Cy McGeady: Yeah, that's fascinating because in the U.S. also, you know, we've now had let's say roughly 30 years of deregulated markets and there's sort of a murmur developing here about, wait, are these markets working the way we think they are? Are they capable of sort of delivering on the objectives of the energy transition? And yeah, it's just sort of a, a moment in which there's a reconsideration taking place. And I want to circle back to that eventually maybe think about what, how the Chinese are thinking about the ability of power markets to serve their priorities, their policy priorities. And I guess I want to move to that quickly, which is who, when we say, so it sounds like there's a deregulated generation side of that's, that's definitely heavily deregulated or opened up to competition. So, when we talk about China is leading in deployment of wind and solar, you know, matching the rest of the world combined, but also let's say China's leading the charge on deployment of coal capacity. What type of entities are we talking about? Are these state entities, are these independent power producers primarily? Are they foreign companies? Are they domestic? What are the actual entities driving this deployment?

David Fishman: On both the traditional or conventional fuels and the renewables, it’s really state-owned entities driving the charge. And it's not because they are, you know, shutting out the other players or that other players aren't allowed to participate. It's that structurally there's a lot more, you know, just advantages for them to build certain types of assets and to build in a certain way, they have access to more capital at a better cost. They have access to more land, especially in the eastern part of the country. Land development rights have become very difficult and very expensive and time consuming. And also, they have all these legacy connections with the power company to get dispatch agreements, to get grid access and on grid agreements signed. That's not to say IPPs aren't in there and especially in the wind and solar sector when it comes to certain types of projects, especially, distributed solar rooftop solar projects, you don't see a lot of participation from the big SOEs and the rooftop solar projects.

They can, there's nothing stopping them. It's hard for them to execute because they're these massive companies headquartered in Beijing. And to be really effective to execute this like village level distributed solar project, you have to be kind of a hyper-local presence to get that done. And so, it's just easier for nimble, small privately-owned companies to slip in there and get those projects built. Also, SOEs have a project IRR target in China of 8 percent. And a lot of, some of these, you know, more questionable distributed solar projects, maybe they're only getting 6 percent IRR or 5 and a half percent IRR and that's just not attractive to an SOE where it doesn't meet their development mandates. Whereas a small, you know, private developer says, we're okay with that. We’ll go in with those numbers. So, you see this mix across the country now when it comes to the supermassive projects, the giant based out in the middle of the desert, a hundred gigawatts of coal plus wind plus solar plus UHV lines and two pumped hydro facilities.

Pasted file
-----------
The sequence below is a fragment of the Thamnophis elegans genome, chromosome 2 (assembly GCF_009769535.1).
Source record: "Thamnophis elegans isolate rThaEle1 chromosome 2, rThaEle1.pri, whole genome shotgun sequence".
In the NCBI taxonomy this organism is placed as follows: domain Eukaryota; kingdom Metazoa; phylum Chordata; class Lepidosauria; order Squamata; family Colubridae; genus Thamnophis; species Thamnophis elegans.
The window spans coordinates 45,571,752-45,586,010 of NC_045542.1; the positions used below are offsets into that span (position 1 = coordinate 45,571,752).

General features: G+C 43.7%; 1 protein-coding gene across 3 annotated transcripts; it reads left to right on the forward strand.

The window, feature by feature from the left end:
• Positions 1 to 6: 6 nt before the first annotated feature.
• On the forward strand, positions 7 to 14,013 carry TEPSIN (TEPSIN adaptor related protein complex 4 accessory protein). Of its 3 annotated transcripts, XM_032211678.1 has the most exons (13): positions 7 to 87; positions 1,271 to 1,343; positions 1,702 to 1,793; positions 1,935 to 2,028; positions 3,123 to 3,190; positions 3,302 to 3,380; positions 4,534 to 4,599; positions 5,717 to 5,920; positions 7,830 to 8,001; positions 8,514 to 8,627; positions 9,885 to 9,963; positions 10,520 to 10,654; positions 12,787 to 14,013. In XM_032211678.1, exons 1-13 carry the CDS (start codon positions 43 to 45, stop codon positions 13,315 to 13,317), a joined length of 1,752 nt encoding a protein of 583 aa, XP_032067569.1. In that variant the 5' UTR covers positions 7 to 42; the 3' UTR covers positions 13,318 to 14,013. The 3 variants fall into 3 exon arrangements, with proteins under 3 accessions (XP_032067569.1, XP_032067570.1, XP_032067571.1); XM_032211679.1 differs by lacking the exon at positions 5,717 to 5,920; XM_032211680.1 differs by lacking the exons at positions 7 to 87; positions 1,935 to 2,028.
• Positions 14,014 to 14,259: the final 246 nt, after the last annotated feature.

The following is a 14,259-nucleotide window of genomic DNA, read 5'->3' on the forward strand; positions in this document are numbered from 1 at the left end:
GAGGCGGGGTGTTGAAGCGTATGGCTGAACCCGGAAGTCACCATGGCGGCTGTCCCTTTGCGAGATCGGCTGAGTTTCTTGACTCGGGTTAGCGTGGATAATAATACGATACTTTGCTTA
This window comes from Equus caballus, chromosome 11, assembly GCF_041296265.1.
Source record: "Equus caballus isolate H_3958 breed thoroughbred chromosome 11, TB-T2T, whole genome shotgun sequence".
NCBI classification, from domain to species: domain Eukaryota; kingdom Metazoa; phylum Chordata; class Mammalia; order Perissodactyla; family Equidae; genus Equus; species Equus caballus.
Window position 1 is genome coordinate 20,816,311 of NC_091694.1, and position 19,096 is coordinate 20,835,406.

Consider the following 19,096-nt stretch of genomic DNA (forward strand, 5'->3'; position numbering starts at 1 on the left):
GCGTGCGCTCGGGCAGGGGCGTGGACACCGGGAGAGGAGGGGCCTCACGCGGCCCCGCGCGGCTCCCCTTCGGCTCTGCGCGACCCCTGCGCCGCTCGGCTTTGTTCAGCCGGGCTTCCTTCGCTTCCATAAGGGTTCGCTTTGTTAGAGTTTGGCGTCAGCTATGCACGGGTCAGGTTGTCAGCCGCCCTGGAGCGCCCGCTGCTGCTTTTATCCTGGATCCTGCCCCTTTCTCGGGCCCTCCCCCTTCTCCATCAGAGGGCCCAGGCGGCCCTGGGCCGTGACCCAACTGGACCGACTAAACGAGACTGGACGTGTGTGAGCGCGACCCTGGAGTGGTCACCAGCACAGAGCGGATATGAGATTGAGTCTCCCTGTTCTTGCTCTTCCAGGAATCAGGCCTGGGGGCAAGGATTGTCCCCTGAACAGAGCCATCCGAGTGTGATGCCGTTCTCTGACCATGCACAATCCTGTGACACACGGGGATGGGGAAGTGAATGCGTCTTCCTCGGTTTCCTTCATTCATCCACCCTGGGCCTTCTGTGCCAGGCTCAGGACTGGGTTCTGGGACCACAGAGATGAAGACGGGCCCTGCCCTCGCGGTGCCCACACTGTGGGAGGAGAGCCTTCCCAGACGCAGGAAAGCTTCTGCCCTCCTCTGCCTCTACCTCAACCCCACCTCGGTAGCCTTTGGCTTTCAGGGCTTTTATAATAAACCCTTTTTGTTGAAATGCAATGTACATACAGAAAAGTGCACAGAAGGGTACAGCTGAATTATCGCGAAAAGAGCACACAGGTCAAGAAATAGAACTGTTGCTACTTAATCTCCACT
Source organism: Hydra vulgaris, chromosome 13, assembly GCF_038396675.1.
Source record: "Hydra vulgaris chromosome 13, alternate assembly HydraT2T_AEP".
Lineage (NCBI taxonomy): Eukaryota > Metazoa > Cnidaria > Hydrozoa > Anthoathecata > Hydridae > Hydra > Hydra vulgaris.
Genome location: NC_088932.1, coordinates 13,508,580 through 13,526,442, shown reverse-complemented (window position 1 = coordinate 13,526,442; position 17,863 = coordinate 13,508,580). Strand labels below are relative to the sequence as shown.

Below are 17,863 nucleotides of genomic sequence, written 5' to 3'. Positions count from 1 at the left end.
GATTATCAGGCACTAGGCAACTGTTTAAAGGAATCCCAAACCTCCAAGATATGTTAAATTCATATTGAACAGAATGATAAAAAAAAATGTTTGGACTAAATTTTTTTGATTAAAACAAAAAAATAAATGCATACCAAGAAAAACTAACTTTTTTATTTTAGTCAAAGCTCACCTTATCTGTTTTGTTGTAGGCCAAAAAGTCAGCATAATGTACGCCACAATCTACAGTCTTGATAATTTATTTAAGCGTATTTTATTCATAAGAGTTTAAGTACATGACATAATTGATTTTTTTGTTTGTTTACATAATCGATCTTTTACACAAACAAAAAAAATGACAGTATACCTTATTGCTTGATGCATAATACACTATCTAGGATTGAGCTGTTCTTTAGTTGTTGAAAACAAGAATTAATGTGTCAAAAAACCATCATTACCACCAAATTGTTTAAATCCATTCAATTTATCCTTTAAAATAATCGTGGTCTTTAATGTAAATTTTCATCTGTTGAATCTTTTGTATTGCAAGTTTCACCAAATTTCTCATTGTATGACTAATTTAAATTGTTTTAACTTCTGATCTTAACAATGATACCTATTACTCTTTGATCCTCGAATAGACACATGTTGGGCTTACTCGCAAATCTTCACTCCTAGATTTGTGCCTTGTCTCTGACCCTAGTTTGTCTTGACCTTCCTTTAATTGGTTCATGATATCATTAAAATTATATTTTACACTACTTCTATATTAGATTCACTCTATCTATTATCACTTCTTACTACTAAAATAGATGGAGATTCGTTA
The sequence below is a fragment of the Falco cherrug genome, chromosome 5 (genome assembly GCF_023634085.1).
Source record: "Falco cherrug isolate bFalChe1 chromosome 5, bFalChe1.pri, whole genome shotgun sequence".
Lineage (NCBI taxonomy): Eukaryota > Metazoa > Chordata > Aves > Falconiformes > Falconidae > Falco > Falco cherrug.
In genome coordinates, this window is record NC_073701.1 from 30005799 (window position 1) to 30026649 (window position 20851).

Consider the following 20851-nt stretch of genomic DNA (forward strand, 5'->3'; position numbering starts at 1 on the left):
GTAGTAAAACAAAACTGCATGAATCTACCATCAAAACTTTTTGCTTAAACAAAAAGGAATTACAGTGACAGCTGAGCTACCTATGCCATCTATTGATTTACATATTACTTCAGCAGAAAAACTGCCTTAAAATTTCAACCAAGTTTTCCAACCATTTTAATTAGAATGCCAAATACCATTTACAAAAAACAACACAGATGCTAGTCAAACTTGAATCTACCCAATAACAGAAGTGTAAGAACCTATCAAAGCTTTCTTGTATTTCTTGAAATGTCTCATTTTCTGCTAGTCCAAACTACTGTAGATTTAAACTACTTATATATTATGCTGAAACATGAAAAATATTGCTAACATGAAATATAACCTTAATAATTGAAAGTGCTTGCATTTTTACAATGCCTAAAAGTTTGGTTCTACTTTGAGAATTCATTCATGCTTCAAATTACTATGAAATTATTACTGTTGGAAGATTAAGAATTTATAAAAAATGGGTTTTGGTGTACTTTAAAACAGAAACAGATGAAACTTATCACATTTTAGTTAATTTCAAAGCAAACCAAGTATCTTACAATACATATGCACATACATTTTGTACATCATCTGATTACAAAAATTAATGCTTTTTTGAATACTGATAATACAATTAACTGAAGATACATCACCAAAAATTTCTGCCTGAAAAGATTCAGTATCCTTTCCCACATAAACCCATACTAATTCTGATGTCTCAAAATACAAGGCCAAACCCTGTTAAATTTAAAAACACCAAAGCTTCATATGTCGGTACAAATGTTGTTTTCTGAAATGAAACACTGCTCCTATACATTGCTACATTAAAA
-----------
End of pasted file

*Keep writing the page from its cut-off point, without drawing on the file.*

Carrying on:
Like those, yeah, those are big SOEs of course, we're talking about, you know, tens of billions, maybe hundreds of billions of loans that need to go into that. And, and no small developer, not even large international developers are going to go into that. And then speaking of international developers, yeah, they're, they're active here too. There was a time when they were more active in the mid-2000s, a lot of them came in. That was when China was undergoing a severe power shortage and opened up kind of the market opened up capital control. Please come on in, we'll give you these benefits, we'll give you tax breaks, we'll give you preferential dispatch agreements, whatever you want, please come here and build power plants. And then kind of flipped over. We ended up with some of those projects, some of those developers that rushed in and encountered, situations where the local government maybe wanted to renegotiate.

The offtake agreement is actually we're kind of oversupplied now. We don't like the agreement we signed back in 2005. If you've got situations where some foreign developers, maybe they didn't have the, the deep, deep pockets of the SOEs. So, when the local government or the national government said, oh, the subsidy disbursement fund is overdrawn and we're going to be delayed in paying out your subsidies, is that okay? And they go, no, that's not okay. My cash flow relies on that. Whereas, you know, a major Chinese SOE says, okay, stinks. But you know, that's, that's our job. We swallow it, <laugh>, we take it on the chin.